Critical Language Scholarship Program | Dervla McDonnell
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Dervla McDonnell

Why did you want to study your CLS tar­get language?

  • Ful­fill­ment of require­ments for my sec­ondary major in Japan­ese studies
  • I orig­i­nal­ly became inter­est­ed in Japan­ese because I host­ed Japan­ese exchange stu­dents in mid­dle and high school. This taught me that I was able to make valu­able friend­ships across cul­tur­al and lan­guage bar­ri­ers, and moti­vat­ed me to study Japan­ese so that I could con­tin­ue to com­mu­ni­cate and devel­op those friendships.

What are your edu­ca­tion­al and/​or pro­fes­sion­al goals?

  • Pro­fes­sion­al stu­dio artist
  • Arts edu­ca­tion and insti­tu­tion­al management
  • Lan­guage education

How do you plan to use your tar­get lan­guage in the future?
My lan­guage stud­ies are part of my art prac­tice. The CLS pro­gram real­ly opened up a lot of new doors for my in terms of my devel­op­ment as a pro­fes­sion­al artist

I also hope to explore ways I can study and make art in Japan, along­side teaching

How did par­tic­i­pa­tion in the CLS Pro­gram affect your life?

  • It gave me a mas­sive advan­tage in terms of lan­guage abil­i­ties and cul­tur­al knowl­edge com­pared to my class­mates in Japan­ese lan­guage and cul­ture class­es at Carnegie Mellon.
  • Things that I saw and expe­ri­enced in Japan direct­ly inform my artis­tic practice.
  • It has opened up doors for me and helps insti­tu­tions (includ­ing Carnegie Mel­lon) take me seri­ous­ly for my inter­est in lan­guage study and as an artist.

What was your favorite part about being in your host country?

  • The oppor­tu­ni­ty to com­mu­ni­cate and devel­op friend­ships with native Japan­ese peo­ple around my own age
  • The neces­si­ty of com­mu­ni­cat­ing with local peo­ple caused my lan­guage abil­i­ties to devel­op dras­ti­cal­ly in a short amount of time
  • The abil­i­ty to expe­ri­ence Japan­ese cul­ture and soci­ety first-hand and to dis­cuss my feel­ings with Japan­ese col­lege students

What did you learn about your host coun­try that you did­n’t know before?

  • I learned a lot about how to behave around Japan­ese native peo­ple my own age and about how young peo­ple communicate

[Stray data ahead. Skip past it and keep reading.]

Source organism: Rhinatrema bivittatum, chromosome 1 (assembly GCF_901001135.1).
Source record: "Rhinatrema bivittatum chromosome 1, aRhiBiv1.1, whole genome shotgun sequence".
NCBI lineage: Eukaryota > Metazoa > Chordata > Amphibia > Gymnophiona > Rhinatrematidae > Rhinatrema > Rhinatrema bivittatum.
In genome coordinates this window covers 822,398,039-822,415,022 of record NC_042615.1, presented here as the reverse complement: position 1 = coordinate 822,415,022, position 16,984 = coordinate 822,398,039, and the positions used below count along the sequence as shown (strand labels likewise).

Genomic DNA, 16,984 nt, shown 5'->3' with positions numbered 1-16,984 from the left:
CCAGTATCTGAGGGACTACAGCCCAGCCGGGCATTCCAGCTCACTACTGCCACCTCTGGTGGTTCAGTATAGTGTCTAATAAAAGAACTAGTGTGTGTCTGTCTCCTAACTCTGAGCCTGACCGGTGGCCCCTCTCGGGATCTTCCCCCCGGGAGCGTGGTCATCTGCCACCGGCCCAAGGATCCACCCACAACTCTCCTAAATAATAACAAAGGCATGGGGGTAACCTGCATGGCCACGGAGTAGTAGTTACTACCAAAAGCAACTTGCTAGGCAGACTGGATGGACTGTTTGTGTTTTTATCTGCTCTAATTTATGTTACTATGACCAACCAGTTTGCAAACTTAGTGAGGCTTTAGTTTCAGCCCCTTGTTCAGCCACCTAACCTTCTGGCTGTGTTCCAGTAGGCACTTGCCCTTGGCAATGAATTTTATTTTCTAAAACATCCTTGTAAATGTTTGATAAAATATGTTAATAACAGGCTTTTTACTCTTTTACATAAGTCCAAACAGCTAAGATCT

• I learned a lot about hon­orif­ic speech and about how to speak and behave in for­mal settings
  • I learned how to nav­i­gate Japan­ese bus­es and trains!

Please share a short sto­ry about your CLS Pro­gram experience.
All I had dur­ing both of my sum­mers with CLS were won­der­ful, enrich­ing expe­ri­ences, so it is dif­fi­cult to pick just one. 

I would say a par­tic­u­lar­ly eye-open­ing one was when I decid­ed to use my hime­toku points (points we earned for good grades in class and par­tic­i­pa­tion in cul­tur­al activ­i­ties) to go on a shashin-san­po” (“pho­to stroll”) with my teacher, who also had a lot of inter­est in pho­tog­ra­phy. I got to walk around with him, take pho­tos, and talk about art and pho­tog­ra­phy with him. None of my lan­guage bud­dies or oth­er Japan­ese friends had much inter­est in art, so this was some­thing I did­n’t get to dis­cuss much with Japan­ese peo­ple. It also led me to real­ize how lit­tle Japan­ese vocab­u­lary I had to talk about art, caus­ing me to do a lot of reflec­tion, inde­pen­dent research and read­ing after­wards. It was a short, but very mem­o­rable expe­ri­ence, lead­ing to a lot of per­son­al growth for me.

What is your favorite tar­get lan­guage word or phrase, and what does it mean in English?
「分からへん」(“wakarahen”) a fre­quent­ly used word dur­ing the CLS pro­gram, Kan­sai-ben (the dialect of the area of Japan in which we stud­ied) for I don’t understand.”

What is a must see or must try in your host city or country?
You’ve got­ta try eat­ing raw horse meat! Where else can you get it?

Also a rotat­ing sushi bar is a must. Even low-brow places, that cost 100 yen ($1) a plate, will allow you to try the best, fresh­est sushi you’ve prob­a­bly ever had in your life! 

What advice would you give prospec­tive appli­cants, par­tic­i­pants on the pro­gram, and/​or recent CLS alumni?
Don’t try to plan or antic­i­pate how the trip is going to go before you arrive in your host coun­try. This will only lead you to be frus­trat­ed and/​or expe­ri­ence more cul­ture shock. Instead, come to pre-depar­ture ori­en­ta­tion with an open mind, heart, and as lit­tle lug­gage as human­ly pos­si­ble. Focus on growth and on mov­ing for­ward. Dur­ing the pro­gram you might not be able to see how much your lan­guage abil­i­ties are improv­ing, because you’re so focused on keep­ing up with work that it’s hard to find time to reflect. But always keep your head up, and you will amaze your­self with how much you grow.

Per­son­al background

  • I’m a native of Bal­ti­more, Mary­land and go to school in Pitts­burgh, Pennsylvania.
  • I’m a first-gen­er­a­tion Amer­i­can; my moth­er is from Turkey and my father is from Ire­land. They both immi­grat­ed to the Unit­ed States in the 1980s.
  • I start­ed learn­ing Japan­ese in mid­dle school because my school had a part­ner­ship with a school in Japan. This is when I first met and inter­act­ed with Japan­ese peo­ple who weren’t flu­ent in Eng­lish, and had to adapt to that lan­guage bar­ri­er. Ever since then I have been fas­ci­nat­ed by lan­guage, cul­ture and how peo­ple from dif­fer­ent places inter­act with one another.
  • I’m a pro­fes­sion­al artist, I main­ly make oil paint­ings and wood­en or steel sculp­tures. My work has a lot to do with lan­guage and com­mu­ni­ca­tion, too.

Alumni Profiles

Dervla McDonnell
Dervla McDonnell
Japanese 2014
Himeji, Japan

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Posted Date

April 27, 2015